An individual manager may have power derived from any or all of the five bases of power and the manager may use that power in different1 ways. Therefore, good managers must try to analyse the sources of their power and be careful how they use that power.
The work of Gary Yukl provides both a way to predict the consequences of certain uses of power and guidelines for using power. The following table list^ the five sources of ;i leader’s power and some of the variables that are likely to lead to three general types of employee responses or outcomes-commitment, compliance and resistance-when the leader uses the power. For instance, the table shows that a leader’s use of referent power will lead employees to be committed lo the leader’s project if they see that the project is important to the leader. However a leader who relics on coercive power is very unlikely to have committed employees.
Using Legitimate Power
The use of legitimate power is seldom challenged in an organization; when a superior asks a sub-ordinate to do something, the sub-ordinate usually complies without resistance. However, the way the superior makes the request and follows it up are very important for ensuring the sub-ordinate’s future compliance and the growth of the superior’s referent power. Though the secretary does what the boss asks, still the boss could be cordial and polite when making requests and should whenever possible explain why a particular task needs to be done. The secretary who understands the importance of a task will be more likely to work enthusiastically on it.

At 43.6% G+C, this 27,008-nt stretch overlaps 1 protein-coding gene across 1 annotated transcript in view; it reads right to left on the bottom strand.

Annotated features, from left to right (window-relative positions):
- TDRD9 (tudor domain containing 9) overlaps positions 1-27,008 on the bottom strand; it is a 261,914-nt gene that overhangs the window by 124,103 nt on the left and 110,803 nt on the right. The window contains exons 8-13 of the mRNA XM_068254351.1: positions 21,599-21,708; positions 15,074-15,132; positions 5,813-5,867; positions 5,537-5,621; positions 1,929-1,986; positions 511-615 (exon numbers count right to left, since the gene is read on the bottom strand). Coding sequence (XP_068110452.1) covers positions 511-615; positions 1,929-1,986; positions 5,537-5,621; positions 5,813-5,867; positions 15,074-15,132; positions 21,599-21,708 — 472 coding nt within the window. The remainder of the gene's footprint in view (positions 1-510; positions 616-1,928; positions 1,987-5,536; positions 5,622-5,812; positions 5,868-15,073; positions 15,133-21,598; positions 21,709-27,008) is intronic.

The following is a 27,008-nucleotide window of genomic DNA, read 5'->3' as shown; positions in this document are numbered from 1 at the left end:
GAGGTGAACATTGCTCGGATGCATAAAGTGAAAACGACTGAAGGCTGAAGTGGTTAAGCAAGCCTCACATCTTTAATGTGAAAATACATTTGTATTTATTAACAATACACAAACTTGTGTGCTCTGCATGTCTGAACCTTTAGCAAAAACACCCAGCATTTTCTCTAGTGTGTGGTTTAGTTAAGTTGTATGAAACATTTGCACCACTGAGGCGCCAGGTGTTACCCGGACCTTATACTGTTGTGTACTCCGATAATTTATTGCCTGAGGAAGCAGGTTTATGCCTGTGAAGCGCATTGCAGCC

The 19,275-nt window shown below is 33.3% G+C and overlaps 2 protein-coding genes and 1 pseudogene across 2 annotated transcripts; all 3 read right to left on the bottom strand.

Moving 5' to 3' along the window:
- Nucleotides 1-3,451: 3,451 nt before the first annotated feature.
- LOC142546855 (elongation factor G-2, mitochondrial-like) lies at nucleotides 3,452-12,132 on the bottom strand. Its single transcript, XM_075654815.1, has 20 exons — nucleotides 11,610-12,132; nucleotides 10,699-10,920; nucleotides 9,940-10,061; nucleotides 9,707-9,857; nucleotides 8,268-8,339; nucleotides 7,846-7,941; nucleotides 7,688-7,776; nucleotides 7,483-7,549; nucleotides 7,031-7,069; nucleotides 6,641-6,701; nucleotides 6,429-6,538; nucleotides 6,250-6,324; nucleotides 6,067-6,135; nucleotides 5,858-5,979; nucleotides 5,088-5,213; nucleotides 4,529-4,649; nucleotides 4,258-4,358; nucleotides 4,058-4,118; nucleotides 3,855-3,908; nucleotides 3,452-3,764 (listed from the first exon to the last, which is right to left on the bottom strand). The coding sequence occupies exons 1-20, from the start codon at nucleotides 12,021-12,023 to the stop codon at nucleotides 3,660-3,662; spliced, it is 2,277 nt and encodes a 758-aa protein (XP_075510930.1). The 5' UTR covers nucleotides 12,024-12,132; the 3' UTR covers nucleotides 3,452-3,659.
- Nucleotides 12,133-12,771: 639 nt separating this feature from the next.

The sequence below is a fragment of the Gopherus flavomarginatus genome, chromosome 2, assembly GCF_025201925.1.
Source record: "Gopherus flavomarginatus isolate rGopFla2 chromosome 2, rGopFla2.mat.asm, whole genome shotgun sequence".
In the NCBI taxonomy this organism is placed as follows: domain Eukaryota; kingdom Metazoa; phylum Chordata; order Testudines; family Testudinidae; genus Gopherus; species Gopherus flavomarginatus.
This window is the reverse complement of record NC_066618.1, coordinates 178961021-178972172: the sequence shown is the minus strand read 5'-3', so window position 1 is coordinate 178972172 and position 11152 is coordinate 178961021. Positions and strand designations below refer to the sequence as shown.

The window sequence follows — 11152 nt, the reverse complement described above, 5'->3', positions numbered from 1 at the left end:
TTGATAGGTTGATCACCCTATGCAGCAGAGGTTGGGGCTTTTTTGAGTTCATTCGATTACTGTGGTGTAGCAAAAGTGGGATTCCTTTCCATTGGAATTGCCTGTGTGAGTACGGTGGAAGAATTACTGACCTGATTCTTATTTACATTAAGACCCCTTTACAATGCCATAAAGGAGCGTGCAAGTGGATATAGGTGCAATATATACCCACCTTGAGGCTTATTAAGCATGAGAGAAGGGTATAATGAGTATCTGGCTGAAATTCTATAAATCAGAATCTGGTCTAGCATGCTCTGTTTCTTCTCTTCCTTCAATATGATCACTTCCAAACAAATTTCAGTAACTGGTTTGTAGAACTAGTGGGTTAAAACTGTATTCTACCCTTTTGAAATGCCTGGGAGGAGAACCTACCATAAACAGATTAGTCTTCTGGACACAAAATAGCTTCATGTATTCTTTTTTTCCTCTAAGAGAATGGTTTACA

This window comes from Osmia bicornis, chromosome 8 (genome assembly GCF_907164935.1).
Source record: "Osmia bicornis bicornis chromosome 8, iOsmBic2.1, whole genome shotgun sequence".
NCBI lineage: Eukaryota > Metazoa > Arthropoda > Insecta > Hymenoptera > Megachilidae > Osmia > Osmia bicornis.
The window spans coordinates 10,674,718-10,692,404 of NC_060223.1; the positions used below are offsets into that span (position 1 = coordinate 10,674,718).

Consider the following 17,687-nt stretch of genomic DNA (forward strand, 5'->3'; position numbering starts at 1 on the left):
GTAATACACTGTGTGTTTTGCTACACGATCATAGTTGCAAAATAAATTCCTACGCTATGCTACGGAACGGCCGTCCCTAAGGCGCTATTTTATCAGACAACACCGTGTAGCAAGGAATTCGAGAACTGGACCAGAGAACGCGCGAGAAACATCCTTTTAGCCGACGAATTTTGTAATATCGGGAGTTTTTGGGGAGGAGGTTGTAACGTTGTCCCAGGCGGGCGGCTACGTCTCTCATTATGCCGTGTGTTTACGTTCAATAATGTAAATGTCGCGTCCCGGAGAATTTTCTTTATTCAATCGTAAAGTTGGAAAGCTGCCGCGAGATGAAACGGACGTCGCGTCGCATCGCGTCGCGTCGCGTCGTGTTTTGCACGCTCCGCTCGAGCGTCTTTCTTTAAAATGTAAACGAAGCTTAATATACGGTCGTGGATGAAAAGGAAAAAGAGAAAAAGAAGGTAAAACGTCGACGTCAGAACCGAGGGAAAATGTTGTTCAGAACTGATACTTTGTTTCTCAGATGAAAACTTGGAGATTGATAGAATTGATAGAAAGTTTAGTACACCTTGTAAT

The boss must follow normal procedures and make sure the request is appropriate. For instance, a vice-president whose secretary is busy should not assume that he or she can just ask a supervisor’s secretary to drop all other work and type a letter. Such by passing of the normal chain of command can cause hard feelings among all the people involved.
Most of these suggestions imply that managers must be sensitive to employees concerns. Managers who are insensitive to their employees may find that their legitimate power dwindles and that they must resort to coercive power.
Using Reward Power
The manager, before giving a reward, must be sure that the employee has actually done the job and done it well. Employees must know that they get rewarded for good work.
Using Coercive Power
For some people, using coercive power is a natural response when something goes wrong. But often employees resist coercive power, resent it and losing respect for people using that type, of power. Hence, coercion is now generally recognized to be the most difficult form of punishment to use successfully in an organization.
Managers who wish to maintain their credibility should make threats only when they intend to carry through on them and should never threaten a punishment that they cannot bring about. A good manager will be such that the punishment fit the crime. For instance, warning an individual who uses copying machine to make -personal copies but firing someone who steals equipment from the organization. Public punishment makes everyone uneasy and humiliating and hence should be done private.
Using Expert Power
To gain power from their expertise, managers must make people aware of how much they know. Manager can use his expert power most effectively to address employee concerns. If a particular sales person faces any difficulty in selling a particular product and turns to manager for his help, the manager must be able to identify the defect and must be able to help and educate him.
Using Referent Power
Leaders have traditionally strengthened their referent power by hiring employees with backgrounds similar to their own. One of the most positive and subtle uses of referent power is the process of rote modeling. A respected manager who wants her employees to be punctual, considerate and creative can simply demonstrate those behaviors herself and her employees will likely imitate her actions.
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